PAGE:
Amigoe; June 22, 2006: Nelson Oduber and Jossy Mansur lost appeals against each other
Freedom of the Press is alive and well in Aruba. What an amazing difference between the Aruban and US Courts. I hope the Judge in NYC takes a look at how some of these rulings are handed down.
But the word ‘corrupt’ towards Oduber may be considered as a serious accusation, because the premier is considered to be integer and should enjoy the voters’ trust.
Could anyone imagine if this same tact was taken in the US? Every Democrat in the Senate and House would be sued for comments and rhetoric made against President George W. Bush in a time of war on terror. Culturally, it is not even close. The point is that the Courts in Aruba look at things in such a different manner that hopefully the Civil Court Judge will consider the jurisdictional issue as it seems obvious the our two legal systems, laws and interpretations are like night and day.
ARUBA – Prime Minister Nelson Oduber (MEP) and director, chief editor, and owner of the morning newspaper Diario, Jossy Mansur have both lost the appeal case they have instituted against each other. Mansur is sentenced to place a rectification, which he has already done quite some time ago, right after the first sentence. He appealed the verdict, because he is of the opinion that he had published nothing wrong. Oduber was of the opinion that the rectification was not published according to the sentence, but the Court ruled against that.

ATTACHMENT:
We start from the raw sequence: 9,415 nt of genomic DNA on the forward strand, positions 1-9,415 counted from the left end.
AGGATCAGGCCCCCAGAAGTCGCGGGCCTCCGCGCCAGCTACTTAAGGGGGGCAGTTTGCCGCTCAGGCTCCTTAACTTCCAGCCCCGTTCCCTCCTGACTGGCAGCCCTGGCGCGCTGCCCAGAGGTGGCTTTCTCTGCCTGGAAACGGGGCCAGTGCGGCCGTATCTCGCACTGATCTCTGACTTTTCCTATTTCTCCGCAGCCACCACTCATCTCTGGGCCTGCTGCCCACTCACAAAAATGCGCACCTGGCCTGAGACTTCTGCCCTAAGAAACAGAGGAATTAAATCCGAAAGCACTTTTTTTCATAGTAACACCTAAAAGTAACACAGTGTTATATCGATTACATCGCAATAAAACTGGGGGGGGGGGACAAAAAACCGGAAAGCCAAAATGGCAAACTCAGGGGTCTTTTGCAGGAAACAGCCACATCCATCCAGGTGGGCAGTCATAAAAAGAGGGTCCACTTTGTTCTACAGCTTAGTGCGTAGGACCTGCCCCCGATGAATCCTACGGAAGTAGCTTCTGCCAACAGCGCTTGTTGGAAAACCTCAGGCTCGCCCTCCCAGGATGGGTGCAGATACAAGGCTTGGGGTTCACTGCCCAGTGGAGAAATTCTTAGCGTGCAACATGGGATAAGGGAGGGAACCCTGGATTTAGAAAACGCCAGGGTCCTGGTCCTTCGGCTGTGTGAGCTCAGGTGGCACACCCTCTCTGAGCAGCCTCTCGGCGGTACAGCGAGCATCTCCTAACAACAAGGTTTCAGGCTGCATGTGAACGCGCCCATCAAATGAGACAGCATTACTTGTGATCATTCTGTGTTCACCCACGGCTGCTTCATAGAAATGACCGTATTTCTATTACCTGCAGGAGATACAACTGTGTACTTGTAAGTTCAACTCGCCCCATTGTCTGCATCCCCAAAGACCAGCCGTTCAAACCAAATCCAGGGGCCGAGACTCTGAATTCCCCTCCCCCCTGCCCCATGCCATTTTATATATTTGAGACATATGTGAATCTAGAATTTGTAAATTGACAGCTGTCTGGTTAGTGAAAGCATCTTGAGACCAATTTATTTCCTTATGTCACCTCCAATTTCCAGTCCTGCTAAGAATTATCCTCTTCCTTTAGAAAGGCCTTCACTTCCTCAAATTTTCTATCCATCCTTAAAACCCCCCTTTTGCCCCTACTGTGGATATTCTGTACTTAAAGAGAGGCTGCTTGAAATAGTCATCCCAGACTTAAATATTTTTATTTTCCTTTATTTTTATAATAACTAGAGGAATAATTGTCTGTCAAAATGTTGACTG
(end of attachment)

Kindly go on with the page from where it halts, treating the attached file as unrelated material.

The judge had decided in September of 2005 that Mansur had offended Oduber by publishing twice in the Diario that Oduber had done business with a Columbian drug cartel from his home in October of 1993 and had called him the most corrupt premier ever. The verdict was that Mansur had to rectify. Both Mansur and Oduber appealed the verdict. Mansur was of the opinion that he had not published offensive statements about the premier and that a rectification was therefore not appropriate. The judges of the Court of First Instance as well as the Court of Appeals were of the opinion that due to his function, a premier can receive more criticism than a normal citizen. But the word ‘corrupt’ towards Oduber may be considered as a serious accusation, because the premier is considered to be integer and should enjoy the voters’ trust. The Court of Appeals ratified the decision of the Court of First Instance and ruled against Mansur.
The premier appealed because he was of the opinion that the rectification didn’t comply with the demands in the verdict. The rectification had to be as big as the comments of Mansur and had to be published on page three. The Court didn’t agree with Oduber and ruled against his appeal.